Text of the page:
Amid so much uncertainty, what is a city leader to do? Planners and officials must weigh competing demands for scarce public space in streets, on sidewalks, and at the curb. After all, advocates for ride-hail services want pick-up and drop-off points for their vehicles, e-scooter companies want more bike lanes, and transit boosters are pushing for Bus-Rapid Transit—while drivers are loath to give up their on-street parking (even if they only need to park once a week). As if that didn't make things hard enough, forward-looking city leaders must also consider policies enabling new innovations in mobility that haven't been conceived of yet.
With so many unknowns, urban officials need clear, consistent principles to guide policy as mobility companies continue to rise and fall. These goals need not be complex; in fact, two simple ones are sufficient. First, urban officials must design mobility policy to promote equity, ensuring that new travel options serve the maximum number of people while improving access for the most vulnerable; and, second, they must embrace flexibility, so that policies about street and curb space can adapt to technology's uncertain evolution.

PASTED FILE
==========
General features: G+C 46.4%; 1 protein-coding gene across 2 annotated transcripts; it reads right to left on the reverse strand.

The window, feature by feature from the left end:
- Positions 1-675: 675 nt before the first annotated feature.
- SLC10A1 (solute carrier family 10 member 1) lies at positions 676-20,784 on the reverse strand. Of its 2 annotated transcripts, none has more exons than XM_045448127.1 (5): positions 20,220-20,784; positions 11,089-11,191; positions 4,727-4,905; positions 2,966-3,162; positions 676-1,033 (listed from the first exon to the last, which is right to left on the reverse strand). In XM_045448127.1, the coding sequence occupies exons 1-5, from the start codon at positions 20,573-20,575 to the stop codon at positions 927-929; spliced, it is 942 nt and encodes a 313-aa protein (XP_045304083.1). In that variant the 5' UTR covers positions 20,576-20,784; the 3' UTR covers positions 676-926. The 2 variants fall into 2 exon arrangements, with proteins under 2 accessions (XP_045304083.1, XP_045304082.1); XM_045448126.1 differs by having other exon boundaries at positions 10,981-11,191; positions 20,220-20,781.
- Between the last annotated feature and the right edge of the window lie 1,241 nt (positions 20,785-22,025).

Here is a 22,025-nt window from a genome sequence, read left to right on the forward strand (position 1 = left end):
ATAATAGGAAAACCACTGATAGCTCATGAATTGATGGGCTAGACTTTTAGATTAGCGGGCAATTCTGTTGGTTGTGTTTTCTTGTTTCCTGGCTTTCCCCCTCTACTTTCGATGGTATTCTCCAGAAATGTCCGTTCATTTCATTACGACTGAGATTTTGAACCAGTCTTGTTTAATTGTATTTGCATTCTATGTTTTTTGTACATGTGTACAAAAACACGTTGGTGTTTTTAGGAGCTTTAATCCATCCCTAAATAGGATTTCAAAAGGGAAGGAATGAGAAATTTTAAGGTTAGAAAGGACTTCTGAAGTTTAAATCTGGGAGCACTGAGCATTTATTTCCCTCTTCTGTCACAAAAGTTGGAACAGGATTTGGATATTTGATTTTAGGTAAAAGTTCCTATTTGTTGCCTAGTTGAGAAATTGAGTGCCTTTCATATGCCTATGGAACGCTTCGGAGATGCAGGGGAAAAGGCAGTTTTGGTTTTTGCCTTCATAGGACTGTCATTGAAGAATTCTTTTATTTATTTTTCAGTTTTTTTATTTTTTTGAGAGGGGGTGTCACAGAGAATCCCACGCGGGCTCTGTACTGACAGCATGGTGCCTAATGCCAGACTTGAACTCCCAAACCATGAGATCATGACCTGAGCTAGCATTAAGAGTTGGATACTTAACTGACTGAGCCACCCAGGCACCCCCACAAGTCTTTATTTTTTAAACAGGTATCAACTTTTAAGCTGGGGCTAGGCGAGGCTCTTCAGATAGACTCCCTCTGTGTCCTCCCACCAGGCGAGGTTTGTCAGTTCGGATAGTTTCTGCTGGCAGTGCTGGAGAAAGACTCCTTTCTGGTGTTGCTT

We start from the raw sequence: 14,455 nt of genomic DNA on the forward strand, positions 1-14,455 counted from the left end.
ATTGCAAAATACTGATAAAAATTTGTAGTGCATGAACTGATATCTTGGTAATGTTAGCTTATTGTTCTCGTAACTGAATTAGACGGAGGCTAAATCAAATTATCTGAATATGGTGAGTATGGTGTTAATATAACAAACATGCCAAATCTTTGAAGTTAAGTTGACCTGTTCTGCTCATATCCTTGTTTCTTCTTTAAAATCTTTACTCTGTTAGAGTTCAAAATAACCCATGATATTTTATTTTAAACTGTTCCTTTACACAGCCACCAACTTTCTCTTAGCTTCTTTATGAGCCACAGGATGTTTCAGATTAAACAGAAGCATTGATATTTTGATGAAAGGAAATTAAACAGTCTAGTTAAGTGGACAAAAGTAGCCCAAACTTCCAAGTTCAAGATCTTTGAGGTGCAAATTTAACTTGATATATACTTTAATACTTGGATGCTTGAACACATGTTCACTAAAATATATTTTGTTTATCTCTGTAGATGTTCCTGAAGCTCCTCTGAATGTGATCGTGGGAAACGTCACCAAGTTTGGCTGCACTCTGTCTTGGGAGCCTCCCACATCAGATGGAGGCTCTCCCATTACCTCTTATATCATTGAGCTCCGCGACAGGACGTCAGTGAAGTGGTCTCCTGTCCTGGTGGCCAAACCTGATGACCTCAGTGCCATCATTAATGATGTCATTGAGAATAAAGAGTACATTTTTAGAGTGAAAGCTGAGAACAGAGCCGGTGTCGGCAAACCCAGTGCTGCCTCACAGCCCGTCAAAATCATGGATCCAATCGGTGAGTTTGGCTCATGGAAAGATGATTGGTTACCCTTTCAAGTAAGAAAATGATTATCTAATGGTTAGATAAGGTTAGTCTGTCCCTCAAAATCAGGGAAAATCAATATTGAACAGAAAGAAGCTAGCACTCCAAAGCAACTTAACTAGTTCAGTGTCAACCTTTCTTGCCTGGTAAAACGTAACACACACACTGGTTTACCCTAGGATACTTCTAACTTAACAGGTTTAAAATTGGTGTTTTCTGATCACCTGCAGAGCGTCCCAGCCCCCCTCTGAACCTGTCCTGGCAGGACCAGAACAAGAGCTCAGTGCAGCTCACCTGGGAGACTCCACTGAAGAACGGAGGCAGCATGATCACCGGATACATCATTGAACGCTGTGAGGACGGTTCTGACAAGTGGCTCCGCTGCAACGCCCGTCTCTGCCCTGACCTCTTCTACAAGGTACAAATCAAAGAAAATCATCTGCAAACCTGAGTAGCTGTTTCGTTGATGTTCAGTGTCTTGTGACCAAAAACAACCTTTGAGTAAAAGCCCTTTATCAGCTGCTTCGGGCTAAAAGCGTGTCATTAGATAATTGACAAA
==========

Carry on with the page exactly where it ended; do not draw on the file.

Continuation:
Prioritizing equity can ensure that the rise of new mobility services benefits as many people as possible—not just those with enough money to earn the attention and services of well-capitalized technology firms. A vision of mobility equity will push policymakers to expand street and curb access to transit, sidewalks, bicycles, and other such efficient ways of moving large numbers of people. Meanwhile, less street space would go toward parking and driving the privately owned cars and trucks that take up the most room—and that tend to be owned by wealthier households.